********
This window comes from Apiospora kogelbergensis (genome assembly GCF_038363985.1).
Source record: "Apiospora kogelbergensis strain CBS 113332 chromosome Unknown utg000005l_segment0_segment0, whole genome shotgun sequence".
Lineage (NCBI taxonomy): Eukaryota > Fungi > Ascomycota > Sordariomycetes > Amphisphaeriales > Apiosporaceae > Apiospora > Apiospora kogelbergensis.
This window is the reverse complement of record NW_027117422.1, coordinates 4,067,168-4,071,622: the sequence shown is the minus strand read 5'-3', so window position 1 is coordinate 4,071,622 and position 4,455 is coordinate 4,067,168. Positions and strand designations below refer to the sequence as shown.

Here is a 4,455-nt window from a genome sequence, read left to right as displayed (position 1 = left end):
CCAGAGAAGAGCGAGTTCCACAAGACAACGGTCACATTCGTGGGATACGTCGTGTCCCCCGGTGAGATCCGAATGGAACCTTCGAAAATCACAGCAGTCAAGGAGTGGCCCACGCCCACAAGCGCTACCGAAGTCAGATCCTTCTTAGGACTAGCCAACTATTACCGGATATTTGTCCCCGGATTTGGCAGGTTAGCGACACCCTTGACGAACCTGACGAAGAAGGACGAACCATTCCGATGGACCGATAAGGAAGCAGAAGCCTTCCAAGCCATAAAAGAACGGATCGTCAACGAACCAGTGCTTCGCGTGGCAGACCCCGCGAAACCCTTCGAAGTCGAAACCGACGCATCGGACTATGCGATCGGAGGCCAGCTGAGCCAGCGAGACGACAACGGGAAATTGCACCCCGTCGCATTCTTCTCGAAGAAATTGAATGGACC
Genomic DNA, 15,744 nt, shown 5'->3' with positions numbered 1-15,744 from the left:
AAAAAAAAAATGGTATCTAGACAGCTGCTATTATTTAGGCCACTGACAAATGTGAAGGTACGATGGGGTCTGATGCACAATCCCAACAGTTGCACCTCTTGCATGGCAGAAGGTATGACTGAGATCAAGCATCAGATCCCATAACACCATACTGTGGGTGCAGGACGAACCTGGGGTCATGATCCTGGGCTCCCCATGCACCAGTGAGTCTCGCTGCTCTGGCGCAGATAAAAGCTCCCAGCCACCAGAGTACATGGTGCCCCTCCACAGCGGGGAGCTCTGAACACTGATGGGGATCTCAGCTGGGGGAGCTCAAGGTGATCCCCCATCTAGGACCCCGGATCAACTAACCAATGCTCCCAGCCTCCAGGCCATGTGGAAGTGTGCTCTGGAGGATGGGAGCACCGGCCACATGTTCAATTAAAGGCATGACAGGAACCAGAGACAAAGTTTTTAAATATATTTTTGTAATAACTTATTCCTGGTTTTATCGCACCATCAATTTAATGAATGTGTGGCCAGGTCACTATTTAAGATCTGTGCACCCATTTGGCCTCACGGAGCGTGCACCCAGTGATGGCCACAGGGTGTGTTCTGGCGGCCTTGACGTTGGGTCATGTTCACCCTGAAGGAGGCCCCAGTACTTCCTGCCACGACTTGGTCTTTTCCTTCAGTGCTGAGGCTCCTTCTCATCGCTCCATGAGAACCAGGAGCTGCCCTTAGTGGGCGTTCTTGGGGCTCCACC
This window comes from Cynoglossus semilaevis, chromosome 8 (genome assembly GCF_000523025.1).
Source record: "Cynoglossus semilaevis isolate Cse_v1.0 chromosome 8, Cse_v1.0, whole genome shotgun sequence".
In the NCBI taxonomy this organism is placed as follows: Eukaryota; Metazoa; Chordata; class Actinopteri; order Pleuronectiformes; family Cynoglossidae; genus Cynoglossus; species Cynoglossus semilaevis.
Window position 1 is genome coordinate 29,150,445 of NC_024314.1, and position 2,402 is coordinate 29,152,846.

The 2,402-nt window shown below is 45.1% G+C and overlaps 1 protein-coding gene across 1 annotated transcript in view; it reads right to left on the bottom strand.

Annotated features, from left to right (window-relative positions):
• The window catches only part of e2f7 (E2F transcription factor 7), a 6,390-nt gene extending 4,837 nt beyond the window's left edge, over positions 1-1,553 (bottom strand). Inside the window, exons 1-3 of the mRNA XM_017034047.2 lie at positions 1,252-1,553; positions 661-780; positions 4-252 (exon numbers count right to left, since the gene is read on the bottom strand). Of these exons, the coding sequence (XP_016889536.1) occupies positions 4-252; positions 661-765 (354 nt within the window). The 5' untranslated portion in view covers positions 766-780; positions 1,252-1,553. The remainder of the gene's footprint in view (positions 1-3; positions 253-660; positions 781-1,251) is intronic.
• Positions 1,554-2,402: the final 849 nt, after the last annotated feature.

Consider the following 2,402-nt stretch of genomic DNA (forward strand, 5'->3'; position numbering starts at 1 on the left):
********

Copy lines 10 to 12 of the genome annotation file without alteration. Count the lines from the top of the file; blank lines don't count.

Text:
Source record: "Cynoglossus semilaevis isolate Cse_v1.0 chromosome 8, Cse_v1.0, whole genome shotgun sequence".
In the NCBI taxonomy this organism is placed as follows: Eukaryota; Metazoa; Chordata; class Actinopteri; order Pleuronectiformes; family Cynoglossidae; genus Cynoglossus; species Cynoglossus semilaevis.
Window position 1 is genome coordinate 29,150,445 of NC_024314.1, and position 2,402 is coordinate 29,152,846.